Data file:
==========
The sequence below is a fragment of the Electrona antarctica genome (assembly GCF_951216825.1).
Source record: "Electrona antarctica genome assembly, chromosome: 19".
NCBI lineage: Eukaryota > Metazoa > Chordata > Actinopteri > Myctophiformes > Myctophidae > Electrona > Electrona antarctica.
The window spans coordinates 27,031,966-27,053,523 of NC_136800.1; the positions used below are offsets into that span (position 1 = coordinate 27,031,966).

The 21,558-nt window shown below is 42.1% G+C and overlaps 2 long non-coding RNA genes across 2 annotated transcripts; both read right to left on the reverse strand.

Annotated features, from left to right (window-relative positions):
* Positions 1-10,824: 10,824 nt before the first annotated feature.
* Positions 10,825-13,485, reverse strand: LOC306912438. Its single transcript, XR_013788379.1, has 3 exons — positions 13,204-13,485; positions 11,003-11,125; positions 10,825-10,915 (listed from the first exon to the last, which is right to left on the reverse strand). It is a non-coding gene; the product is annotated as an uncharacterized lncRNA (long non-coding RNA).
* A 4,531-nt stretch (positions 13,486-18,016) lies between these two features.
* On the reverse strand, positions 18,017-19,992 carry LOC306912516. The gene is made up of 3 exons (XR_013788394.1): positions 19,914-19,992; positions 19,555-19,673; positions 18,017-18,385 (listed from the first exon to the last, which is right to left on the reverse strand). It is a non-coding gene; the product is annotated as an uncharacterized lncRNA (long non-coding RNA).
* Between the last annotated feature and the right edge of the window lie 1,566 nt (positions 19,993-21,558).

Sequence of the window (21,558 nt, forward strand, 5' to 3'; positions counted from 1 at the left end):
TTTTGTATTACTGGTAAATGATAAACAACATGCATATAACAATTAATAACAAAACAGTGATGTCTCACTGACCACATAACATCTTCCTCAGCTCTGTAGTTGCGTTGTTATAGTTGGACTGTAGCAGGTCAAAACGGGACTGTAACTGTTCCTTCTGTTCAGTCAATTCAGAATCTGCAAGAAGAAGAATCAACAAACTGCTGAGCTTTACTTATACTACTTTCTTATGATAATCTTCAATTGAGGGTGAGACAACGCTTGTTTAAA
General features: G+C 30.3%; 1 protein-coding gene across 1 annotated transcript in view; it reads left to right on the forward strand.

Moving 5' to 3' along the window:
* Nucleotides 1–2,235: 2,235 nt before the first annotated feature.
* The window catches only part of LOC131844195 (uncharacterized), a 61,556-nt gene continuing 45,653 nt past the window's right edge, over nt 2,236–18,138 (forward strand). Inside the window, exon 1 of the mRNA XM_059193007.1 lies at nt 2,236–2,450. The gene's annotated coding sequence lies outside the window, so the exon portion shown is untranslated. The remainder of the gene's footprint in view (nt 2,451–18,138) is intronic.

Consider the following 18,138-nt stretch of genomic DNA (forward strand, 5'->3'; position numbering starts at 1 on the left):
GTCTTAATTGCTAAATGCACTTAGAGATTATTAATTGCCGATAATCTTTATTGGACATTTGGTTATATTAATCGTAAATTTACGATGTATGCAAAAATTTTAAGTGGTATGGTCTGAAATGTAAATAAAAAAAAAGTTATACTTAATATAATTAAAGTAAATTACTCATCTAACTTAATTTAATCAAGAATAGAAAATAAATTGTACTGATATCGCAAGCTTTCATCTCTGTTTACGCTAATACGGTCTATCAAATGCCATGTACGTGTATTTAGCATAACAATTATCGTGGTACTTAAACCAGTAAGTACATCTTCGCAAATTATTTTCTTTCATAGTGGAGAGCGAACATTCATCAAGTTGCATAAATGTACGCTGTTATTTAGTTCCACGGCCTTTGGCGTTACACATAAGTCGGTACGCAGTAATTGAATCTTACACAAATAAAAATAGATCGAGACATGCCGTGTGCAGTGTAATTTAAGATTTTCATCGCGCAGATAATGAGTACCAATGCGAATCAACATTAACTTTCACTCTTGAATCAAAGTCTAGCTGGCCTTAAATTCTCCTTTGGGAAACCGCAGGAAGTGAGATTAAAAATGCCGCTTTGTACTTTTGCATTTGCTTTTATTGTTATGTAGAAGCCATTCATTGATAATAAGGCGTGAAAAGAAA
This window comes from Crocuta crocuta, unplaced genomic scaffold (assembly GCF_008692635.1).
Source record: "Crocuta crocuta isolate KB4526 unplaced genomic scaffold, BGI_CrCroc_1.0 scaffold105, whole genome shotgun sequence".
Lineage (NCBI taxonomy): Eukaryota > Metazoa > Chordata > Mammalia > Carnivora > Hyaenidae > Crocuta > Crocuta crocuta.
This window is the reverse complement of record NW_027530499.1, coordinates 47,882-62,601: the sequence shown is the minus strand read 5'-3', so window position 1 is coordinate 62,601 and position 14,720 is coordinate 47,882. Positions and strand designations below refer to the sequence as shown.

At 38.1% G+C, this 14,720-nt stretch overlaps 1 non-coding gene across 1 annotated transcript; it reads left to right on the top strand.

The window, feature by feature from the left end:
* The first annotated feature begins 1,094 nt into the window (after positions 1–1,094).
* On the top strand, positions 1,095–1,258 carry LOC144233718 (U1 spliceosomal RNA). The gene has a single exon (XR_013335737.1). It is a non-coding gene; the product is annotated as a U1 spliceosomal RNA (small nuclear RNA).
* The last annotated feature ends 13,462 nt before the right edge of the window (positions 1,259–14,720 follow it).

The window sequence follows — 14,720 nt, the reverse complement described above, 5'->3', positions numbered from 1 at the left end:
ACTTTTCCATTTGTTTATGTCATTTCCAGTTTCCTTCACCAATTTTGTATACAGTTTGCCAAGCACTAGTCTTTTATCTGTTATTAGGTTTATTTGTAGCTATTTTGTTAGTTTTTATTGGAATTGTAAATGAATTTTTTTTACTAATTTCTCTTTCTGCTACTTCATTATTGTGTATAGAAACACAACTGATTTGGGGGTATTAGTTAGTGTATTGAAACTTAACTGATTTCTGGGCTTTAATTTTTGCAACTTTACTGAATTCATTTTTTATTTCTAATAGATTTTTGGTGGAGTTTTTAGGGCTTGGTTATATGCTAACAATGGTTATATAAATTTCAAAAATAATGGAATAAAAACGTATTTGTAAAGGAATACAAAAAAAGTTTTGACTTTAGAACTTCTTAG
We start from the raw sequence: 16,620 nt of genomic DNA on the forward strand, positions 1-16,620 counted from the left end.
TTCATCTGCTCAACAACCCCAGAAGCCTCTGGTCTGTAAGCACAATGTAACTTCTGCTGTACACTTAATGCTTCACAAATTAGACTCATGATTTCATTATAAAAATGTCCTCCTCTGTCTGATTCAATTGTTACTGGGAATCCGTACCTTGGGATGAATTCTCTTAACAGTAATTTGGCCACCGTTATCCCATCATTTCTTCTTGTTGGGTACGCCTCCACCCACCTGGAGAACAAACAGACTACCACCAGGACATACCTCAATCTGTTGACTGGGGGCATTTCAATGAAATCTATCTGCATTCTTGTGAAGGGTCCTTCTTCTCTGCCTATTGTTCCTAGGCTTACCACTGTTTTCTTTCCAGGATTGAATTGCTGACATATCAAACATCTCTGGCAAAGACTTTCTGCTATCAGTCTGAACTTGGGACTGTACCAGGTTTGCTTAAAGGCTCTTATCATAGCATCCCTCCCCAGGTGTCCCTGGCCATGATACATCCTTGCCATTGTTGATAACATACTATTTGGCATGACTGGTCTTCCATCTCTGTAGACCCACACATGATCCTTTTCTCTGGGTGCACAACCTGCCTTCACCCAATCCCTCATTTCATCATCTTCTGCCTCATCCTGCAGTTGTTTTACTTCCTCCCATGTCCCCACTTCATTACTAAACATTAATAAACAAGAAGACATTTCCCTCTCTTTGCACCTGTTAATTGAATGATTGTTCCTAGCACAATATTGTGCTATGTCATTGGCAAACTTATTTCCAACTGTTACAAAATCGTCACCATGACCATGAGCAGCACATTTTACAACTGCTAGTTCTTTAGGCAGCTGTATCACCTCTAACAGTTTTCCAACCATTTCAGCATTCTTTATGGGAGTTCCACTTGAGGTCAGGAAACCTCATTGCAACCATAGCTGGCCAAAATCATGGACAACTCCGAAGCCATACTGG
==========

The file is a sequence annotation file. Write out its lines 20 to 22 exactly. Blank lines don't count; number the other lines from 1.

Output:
This window comes from Crocuta crocuta, unplaced genomic scaffold (assembly GCF_008692635.1).
Source record: "Crocuta crocuta isolate KB4526 unplaced genomic scaffold, BGI_CrCroc_1.0 scaffold105, whole genome shotgun sequence".
Lineage (NCBI taxonomy): Eukaryota > Metazoa > Chordata > Mammalia > Carnivora > Hyaenidae > Crocuta > Crocuta crocuta.